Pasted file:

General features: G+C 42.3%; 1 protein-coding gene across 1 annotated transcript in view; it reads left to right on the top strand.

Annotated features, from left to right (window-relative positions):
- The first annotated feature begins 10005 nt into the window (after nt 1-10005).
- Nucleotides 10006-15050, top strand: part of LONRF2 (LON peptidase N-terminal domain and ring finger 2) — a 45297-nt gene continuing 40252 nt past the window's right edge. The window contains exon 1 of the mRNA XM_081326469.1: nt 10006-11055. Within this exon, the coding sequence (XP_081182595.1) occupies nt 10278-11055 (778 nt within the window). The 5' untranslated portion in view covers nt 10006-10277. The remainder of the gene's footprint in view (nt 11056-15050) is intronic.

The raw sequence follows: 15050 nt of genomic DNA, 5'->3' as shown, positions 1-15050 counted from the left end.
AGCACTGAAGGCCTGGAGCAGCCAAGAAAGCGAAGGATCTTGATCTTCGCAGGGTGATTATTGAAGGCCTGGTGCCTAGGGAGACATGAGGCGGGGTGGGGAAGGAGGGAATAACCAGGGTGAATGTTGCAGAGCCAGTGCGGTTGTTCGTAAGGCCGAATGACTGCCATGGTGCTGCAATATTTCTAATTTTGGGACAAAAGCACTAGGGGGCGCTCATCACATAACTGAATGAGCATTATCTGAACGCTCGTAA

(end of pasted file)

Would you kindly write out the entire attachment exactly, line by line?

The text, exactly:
General features: G+C 42.3%; 1 protein-coding gene across 1 annotated transcript in view; it reads left to right on the top strand.

Annotated features, from left to right (window-relative positions):
- The first annotated feature begins 10005 nt into the window (after nt 1-10005).
- Nucleotides 10006-15050, top strand: part of LONRF2 (LON peptidase N-terminal domain and ring finger 2) — a 45297-nt gene continuing 40252 nt past the window's right edge. The window contains exon 1 of the mRNA XM_081326469.1: nt 10006-11055. Within this exon, the coding sequence (XP_081182595.1) occupies nt 10278-11055 (778 nt within the window). The 5' untranslated portion in view covers nt 10006-10277. The remainder of the gene's footprint in view (nt 11056-15050) is intronic.

The raw sequence follows: 15050 nt of genomic DNA, 5'->3' as shown, positions 1-15050 counted from the left end.
AGCACTGAAGGCCTGGAGCAGCCAAGAAAGCGAAGGATCTTGATCTTCGCAGGGTGATTATTGAAGGCCTGGTGCCTAGGGAGACATGAGGCGGGGTGGGGAAGGAGGGAATAACCAGGGTGAATGTTGCAGAGCCAGTGCGGTTGTTCGTAAGGCCGAATGACTGCCATGGTGCTGCAATATTTCTAATTTTGGGACAAAAGCACTAGGGGGCGCTCATCACATAACTGAATGAGCATTATCTGAACGCTCGTAA